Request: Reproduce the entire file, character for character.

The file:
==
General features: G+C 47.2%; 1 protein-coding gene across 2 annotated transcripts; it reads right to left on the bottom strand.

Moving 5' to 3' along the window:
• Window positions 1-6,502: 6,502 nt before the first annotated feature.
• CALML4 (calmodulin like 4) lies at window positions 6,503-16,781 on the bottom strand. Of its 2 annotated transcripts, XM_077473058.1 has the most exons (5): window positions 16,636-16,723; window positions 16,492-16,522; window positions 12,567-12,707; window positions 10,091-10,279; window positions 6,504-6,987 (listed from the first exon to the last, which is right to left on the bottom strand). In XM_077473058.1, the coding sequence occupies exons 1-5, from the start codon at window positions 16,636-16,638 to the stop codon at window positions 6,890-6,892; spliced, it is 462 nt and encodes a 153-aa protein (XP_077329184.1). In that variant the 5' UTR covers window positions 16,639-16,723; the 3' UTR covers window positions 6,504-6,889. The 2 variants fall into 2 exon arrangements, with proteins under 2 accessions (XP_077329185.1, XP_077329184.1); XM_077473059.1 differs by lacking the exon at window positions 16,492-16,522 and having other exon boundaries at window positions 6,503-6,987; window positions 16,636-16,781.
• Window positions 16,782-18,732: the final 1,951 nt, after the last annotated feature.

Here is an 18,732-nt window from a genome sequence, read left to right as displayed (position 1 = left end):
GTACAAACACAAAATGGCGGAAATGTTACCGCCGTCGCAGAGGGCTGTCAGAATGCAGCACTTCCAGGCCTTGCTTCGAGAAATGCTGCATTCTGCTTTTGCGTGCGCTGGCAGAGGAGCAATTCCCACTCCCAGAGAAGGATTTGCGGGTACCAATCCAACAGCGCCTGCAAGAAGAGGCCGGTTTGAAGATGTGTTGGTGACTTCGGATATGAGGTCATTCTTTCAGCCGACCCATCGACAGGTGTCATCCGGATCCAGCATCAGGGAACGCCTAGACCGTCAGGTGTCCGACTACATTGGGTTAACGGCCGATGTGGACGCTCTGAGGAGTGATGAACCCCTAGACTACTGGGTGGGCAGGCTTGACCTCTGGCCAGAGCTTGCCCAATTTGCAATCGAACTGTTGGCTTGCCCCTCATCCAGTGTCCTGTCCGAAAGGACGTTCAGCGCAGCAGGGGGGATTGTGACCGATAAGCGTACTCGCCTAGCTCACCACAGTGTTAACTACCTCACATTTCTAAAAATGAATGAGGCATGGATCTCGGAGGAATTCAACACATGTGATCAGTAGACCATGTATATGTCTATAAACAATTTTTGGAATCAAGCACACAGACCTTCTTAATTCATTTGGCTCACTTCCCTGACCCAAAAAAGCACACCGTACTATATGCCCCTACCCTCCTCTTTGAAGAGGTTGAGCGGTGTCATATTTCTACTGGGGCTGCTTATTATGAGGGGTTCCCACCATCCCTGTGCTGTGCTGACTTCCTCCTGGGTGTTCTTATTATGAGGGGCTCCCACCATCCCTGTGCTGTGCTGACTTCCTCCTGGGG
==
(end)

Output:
General features: G+C 47.2%; 1 protein-coding gene across 2 annotated transcripts; it reads right to left on the bottom strand.

Moving 5' to 3' along the window:
• Window positions 1-6,502: 6,502 nt before the first annotated feature.
• CALML4 (calmodulin like 4) lies at window positions 6,503-16,781 on the bottom strand. Of its 2 annotated transcripts, XM_077473058.1 has the most exons (5): window positions 16,636-16,723; window positions 16,492-16,522; window positions 12,567-12,707; window positions 10,091-10,279; window positions 6,504-6,987 (listed from the first exon to the last, which is right to left on the bottom strand). In XM_077473058.1, the coding sequence occupies exons 1-5, from the start codon at window positions 16,636-16,638 to the stop codon at window positions 6,890-6,892; spliced, it is 462 nt and encodes a 153-aa protein (XP_077329184.1). In that variant the 5' UTR covers window positions 16,639-16,723; the 3' UTR covers window positions 6,504-6,889. The 2 variants fall into 2 exon arrangements, with proteins under 2 accessions (XP_077329185.1, XP_077329184.1); XM_077473059.1 differs by lacking the exon at window positions 16,492-16,522 and having other exon boundaries at window positions 6,503-6,987; window positions 16,636-16,781.
• Window positions 16,782-18,732: the final 1,951 nt, after the last annotated feature.

Here is an 18,732-nt window from a genome sequence, read left to right as displayed (position 1 = left end):
GTACAAACACAAAATGGCGGAAATGTTACCGCCGTCGCAGAGGGCTGTCAGAATGCAGCACTTCCAGGCCTTGCTTCGAGAAATGCTGCATTCTGCTTTTGCGTGCGCTGGCAGAGGAGCAATTCCCACTCCCAGAGAAGGATTTGCGGGTACCAATCCAACAGCGCCTGCAAGAAGAGGCCGGTTTGAAGATGTGTTGGTGACTTCGGATATGAGGTCATTCTTTCAGCCGACCCATCGACAGGTGTCATCCGGATCCAGCATCAGGGAACGCCTAGACCGTCAGGTGTCCGACTACATTGGGTTAACGGCCGATGTGGACGCTCTGAGGAGTGATGAACCCCTAGACTACTGGGTGGGCAGGCTTGACCTCTGGCCAGAGCTTGCCCAATTTGCAATCGAACTGTTGGCTTGCCCCTCATCCAGTGTCCTGTCCGAAAGGACGTTCAGCGCAGCAGGGGGGATTGTGACCGATAAGCGTACTCGCCTAGCTCACCACAGTGTTAACTACCTCACATTTCTAAAAATGAATGAGGCATGGATCTCGGAGGAATTCAACACATGTGATCAGTAGACCATGTATATGTCTATAAACAATTTTTGGAATCAAGCACACAGACCTTCTTAATTCATTTGGCTCACTTCCCTGACCCAAAAAAGCACACCGTACTATATGCCCCTACCCTCCTCTTTGAAGAGGTTGAGCGGTGTCATATTTCTACTGGGGCTGCTTATTATGAGGGGTTCCCACCATCCCTGTGCTGTGCTGACTTCCTCCTGGGTGTTCTTATTATGAGGGGCTCCCACCATCCCTGTGCTGTGCTGACTTCCTCCTGGGG